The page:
Areas that used to be under the no-go zone in Fukushima have opened following decontamination efforts, prompting people to return home and resulting in cuts to government financial support for evacuees.
One of those evacuees, Matsuki Kamoshita, addressed Francis at the encounter Monday to appeal for an end to nuclear power.
Kamoshita, a 17-year-old high school student from Iwaki on the eastern coast of Fukushima, wrote to the pope last year begging that he visit Fukushima to see for himself the impact. He was rewarded with a papal audience at the Vatican, and on Monday a chance to address the pope in public to tell his story.
In his speech, Kamoshita lamented that the government had “given up” on housing evacuees while continuing to pursue nuclear power as a state policy when the safety concerns are not resolved.
“It will take many times longer than my lifetime to restore the contaminated land and forests,” he told the pope. “So, for us who live there, adults have a responsibility to explain without concealing anything about radioactive contamination, exposure and possible damage in the future. I don’t want them to die before us, having lied or not admitting the truth.”
Kamoshita asked for the pope to pray that political leaders find another path.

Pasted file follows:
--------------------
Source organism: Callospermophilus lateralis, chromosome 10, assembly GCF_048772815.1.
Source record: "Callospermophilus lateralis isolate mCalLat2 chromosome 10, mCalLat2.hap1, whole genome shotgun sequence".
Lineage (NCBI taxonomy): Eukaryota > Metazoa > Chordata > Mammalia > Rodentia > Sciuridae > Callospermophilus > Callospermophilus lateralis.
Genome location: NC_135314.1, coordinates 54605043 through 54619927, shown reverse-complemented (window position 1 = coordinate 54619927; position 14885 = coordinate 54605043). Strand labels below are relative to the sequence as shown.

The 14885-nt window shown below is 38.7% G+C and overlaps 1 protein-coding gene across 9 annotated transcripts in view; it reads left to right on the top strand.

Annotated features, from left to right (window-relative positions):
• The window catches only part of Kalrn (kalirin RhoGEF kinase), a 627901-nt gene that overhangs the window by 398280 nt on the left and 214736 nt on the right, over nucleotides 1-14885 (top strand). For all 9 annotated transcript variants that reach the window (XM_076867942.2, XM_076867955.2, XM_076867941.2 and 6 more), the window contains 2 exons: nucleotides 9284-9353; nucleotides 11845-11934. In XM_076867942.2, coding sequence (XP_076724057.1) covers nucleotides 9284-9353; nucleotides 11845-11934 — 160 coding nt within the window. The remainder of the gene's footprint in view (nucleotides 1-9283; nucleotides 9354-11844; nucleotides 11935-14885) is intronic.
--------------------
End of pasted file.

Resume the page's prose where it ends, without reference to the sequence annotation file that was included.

“And please pray with us that people from all over the world will work to eliminate the threat of radiation exposure from our future,” he said.
After he finished, he approached the pope, who took him in his arms for a long embrace.
Francis’ meeting with the victims kicked off a busy day of activities in Tokyo, including a private audience with Emperor Naruhito, a rally with young people and Mass at the Tokyo Dome.
During the meeting with Naruhito, Francis told the emperor that as a 9-year-old boy in Argentina, he remembered seeing his parents weep at news of the 1945 atomic bombings. He told the emperor that he recalled that memory when he addressed survivors in Nagasaki and Hiroshima, a palace official said.
Present in the crowd of 50,000 for Francis’ Mass was Iwao Hakamada, a former professional boxer who has become a leading symbol for the anti-death penalty movement in Japan. Hakamada, 83, converted to Catholicism during his decades on death row for murders he says he did not commit.
Francis has said the death penalty is “inadmissible” in all cases, and one of his main messages while in Japan was to “respect all life.” Local organizers confirmed Hakamada was at the Mass, but the Vatican declined to say if the pope met with him as his supporters had hoped.
During his meeting with young people, Francis denounced what he called an “epidemic” of bullying that is afflicting youth in Japan and elsewhere.
“We must all unite against this culture of bullying and learn to say “Enough!” Francis told the students, three of whom recounted the pressures they face in a hypercompetitive society, their feelings of inadequacy and the cruelty they sometimes face from classmates that drives some to suicide.
Francis wraps up his week-long trip to Asia with a speech Tuesday at Sophia University, Japan’s main Catholic university founded by his Jesuit order a century ago.